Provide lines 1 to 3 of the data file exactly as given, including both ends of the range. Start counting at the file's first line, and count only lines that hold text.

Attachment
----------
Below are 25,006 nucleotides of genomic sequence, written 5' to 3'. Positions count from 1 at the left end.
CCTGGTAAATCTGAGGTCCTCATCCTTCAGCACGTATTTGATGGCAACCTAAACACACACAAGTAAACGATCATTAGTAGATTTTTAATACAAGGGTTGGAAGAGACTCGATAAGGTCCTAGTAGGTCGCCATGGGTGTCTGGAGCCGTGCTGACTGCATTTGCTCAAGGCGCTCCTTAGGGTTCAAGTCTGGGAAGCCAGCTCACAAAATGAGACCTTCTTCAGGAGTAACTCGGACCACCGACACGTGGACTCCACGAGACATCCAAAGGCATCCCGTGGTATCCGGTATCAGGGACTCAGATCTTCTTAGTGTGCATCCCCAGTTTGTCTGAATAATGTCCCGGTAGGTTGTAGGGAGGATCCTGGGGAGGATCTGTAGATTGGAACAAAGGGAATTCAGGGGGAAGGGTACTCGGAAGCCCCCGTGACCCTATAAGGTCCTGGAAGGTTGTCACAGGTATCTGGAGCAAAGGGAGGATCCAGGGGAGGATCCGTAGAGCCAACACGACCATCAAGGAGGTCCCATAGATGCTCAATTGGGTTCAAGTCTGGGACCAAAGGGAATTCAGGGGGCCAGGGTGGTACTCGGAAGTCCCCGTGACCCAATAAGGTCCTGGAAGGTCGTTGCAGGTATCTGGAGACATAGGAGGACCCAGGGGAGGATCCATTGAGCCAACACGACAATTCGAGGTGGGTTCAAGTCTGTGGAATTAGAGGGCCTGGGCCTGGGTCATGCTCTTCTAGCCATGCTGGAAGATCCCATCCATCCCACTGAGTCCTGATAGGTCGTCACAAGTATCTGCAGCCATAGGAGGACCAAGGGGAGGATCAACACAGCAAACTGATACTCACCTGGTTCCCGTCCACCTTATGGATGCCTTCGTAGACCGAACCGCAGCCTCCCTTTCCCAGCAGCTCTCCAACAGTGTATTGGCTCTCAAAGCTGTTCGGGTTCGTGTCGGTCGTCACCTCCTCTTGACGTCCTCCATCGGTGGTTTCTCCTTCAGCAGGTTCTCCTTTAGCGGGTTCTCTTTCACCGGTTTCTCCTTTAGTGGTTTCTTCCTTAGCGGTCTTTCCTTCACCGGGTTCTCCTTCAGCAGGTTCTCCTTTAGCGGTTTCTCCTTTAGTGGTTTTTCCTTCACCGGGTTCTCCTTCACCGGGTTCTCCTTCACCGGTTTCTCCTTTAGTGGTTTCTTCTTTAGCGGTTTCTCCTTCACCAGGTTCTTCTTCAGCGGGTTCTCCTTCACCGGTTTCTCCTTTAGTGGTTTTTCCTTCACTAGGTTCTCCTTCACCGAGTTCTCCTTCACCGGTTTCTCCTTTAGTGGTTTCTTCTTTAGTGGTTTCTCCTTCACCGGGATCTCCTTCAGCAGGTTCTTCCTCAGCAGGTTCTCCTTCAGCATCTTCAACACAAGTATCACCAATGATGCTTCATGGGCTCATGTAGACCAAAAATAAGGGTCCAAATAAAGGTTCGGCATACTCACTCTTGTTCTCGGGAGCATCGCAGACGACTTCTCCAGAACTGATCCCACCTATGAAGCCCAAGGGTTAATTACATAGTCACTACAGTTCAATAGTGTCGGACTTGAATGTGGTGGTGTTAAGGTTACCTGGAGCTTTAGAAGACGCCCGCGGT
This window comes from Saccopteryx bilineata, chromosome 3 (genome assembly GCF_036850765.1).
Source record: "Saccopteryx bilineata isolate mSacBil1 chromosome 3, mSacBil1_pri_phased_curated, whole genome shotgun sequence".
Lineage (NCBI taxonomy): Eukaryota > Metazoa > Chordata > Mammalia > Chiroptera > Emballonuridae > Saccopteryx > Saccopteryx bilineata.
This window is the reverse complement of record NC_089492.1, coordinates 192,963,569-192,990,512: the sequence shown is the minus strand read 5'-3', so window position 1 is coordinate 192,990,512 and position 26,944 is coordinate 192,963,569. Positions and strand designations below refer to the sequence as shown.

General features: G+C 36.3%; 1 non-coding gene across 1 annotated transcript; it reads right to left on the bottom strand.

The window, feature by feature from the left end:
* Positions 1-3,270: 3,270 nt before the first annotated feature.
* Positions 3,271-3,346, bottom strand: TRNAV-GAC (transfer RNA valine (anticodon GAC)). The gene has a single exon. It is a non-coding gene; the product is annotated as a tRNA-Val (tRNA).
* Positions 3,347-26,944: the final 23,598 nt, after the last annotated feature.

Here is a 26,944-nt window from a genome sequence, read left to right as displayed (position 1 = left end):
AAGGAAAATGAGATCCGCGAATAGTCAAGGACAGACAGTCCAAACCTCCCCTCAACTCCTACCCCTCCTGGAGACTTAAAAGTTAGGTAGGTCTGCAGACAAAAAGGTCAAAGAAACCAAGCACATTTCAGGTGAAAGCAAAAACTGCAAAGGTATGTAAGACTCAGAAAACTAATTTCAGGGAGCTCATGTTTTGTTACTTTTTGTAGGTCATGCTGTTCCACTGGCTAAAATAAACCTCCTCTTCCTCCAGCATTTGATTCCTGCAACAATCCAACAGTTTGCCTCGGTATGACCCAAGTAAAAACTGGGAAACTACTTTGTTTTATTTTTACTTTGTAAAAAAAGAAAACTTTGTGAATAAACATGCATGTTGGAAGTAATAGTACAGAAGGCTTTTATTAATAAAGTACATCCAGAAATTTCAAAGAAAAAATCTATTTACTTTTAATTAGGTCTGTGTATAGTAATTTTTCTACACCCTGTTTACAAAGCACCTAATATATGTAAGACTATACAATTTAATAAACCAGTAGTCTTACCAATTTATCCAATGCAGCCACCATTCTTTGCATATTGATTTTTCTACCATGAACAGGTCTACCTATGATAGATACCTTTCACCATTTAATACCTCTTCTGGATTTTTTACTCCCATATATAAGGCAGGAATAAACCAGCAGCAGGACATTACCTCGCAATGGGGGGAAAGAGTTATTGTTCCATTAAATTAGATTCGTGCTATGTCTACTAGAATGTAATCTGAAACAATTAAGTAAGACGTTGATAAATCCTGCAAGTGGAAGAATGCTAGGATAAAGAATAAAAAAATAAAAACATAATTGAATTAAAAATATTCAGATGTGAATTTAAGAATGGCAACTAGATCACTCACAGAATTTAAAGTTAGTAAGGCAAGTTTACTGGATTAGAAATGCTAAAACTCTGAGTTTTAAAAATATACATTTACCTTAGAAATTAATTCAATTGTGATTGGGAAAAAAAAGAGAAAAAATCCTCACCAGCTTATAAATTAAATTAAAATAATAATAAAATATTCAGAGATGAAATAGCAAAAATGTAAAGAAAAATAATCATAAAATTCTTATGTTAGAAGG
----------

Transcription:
Below are 25,006 nucleotides of genomic sequence, written 5' to 3'. Positions count from 1 at the left end.
CCTGGTAAATCTGAGGTCCTCATCCTTCAGCACGTATTTGATGGCAACCTAAACACACACAAGTAAACGATCATTAGTAGATTTTTAATACAAGGGTTGGAAGAGACTCGATAAGGTCCTAGTAGGTCGCCATGGGTGTCTGGAGCCGTGCTGACTGCATTTGCTCAAGGCGCTCCTTAGGGTTCAAGTCTGGGAAGCCAGCTCACAAAATGAGACCTTCTTCAGGAGTAACTCGGACCACCGACACGTGGACTCCACGAGACATCCAAAGGCATCCCGTGGTATCCGGTATCAGGGACTCAGATCTTCTTAGTGTGCATCCCCAGTTTGTCTGAATAATGTCCCGGTAGGTTGTAGGGAGGATCCTGGGGAGGATCTGTAGATTGGAACAAAGGGAATTCAGGGGGAAGGGTACTCGGAAGCCCCCGTGACCCTATAAGGTCCTGGAAGGTTGTCACAGGTATCTGGAGCAAAGGGAGGATCCAGGGGAGGATCCGTAGAGCCAACACGACCATCAAGGAGGTCCCATAGATGCTCAATTGGGTTCAAGTCTGGGACCAAAGGGAATTCAGGGGGCCAGGGTGGTACTCGGAAGTCCCCGTGACCCAATAAGGTCCTGGAAGGTCGTTGCAGGTATCTGGAGACATAGGAGGACCCAGGGGAGGATCCATTGAGCCAACACGACAATTCGAGGTGGGTTCAAGTCTGTGGAATTAGAGGGCCTGGGCCTGGGTCATGCTCTTCTAGCCATGCTGGAAGATCCCATCCATCCCACTGAGTCCTGATAGGTCGTCACAAGTATCTGCAGCCATAGGAGGACCAAGGGGAGGATCAACACAGCAAACTGATACTCACCTGGTTCCCGTCCACCTTATGGATGCCTTCGTAGACCGAACCGCAGCCTCCCTTTCCCAGCAGCTCTCCAACAGTGTATTGGCTCTCAAAGCTGTTCGGGTTCGTGTCGGTCGTCACCTCCTCTTGACGTCCTCCATCGGTGGTTTCTCCTTCAGCAGGTTCTCCTTTAGCGGGTTCTCTTTCACCGGTTTCTCCTTTAGTGGTTTCTTCCTTAGCGGTCTTTCCTTCACCGGGTTCTCCTTCAGCAGGTTCTCCTTTAGCGGTTTCTCCTTTAGTGGTTTTTCCTTCACCGGGTTCTCCTTCACCGGGTTCTCCTTCACCGGTTTCTCCTTTAGTGGTTTCTTCTTTAGCGGTTTCTCCTTCACCAGGTTCTTCTTCAGCGGGTTCTCCTTCACCGGTTTCTCCTTTAGTGGTTTTTCCTTCACTAGGTTCTCCTTCACCGAGTTCTCCTTCACCGGTTTCTCCTTTAGTGGTTTCTTCTTTAGTGGTTTCTCCTTCACCGGGATCTCCTTCAGCAGGTTCTTCCTCAGCAGGTTCTCCTTCAGCATCTTCAACACAAGTATCACCAATGATGCTTCATGGGCTCATGTAGACCAAAAATAAGGGTCCAAATAAAGGTTCGGCATACTCACTCTTGTTCTCGGGAGCATCGCAGACGACTTCTCCAGAACTGATCCCACCTATGAAGCCCAAGGGTTAATTACATAGTCACTACAGTTCAATAGTGTCGGACTTGAATGTGGTGGTGTTAAGGTTACCTGGAGCTTTAGAAGACGCCCGCGGT
This window comes from Saccopteryx bilineata, chromosome 3 (genome assembly GCF_036850765.1).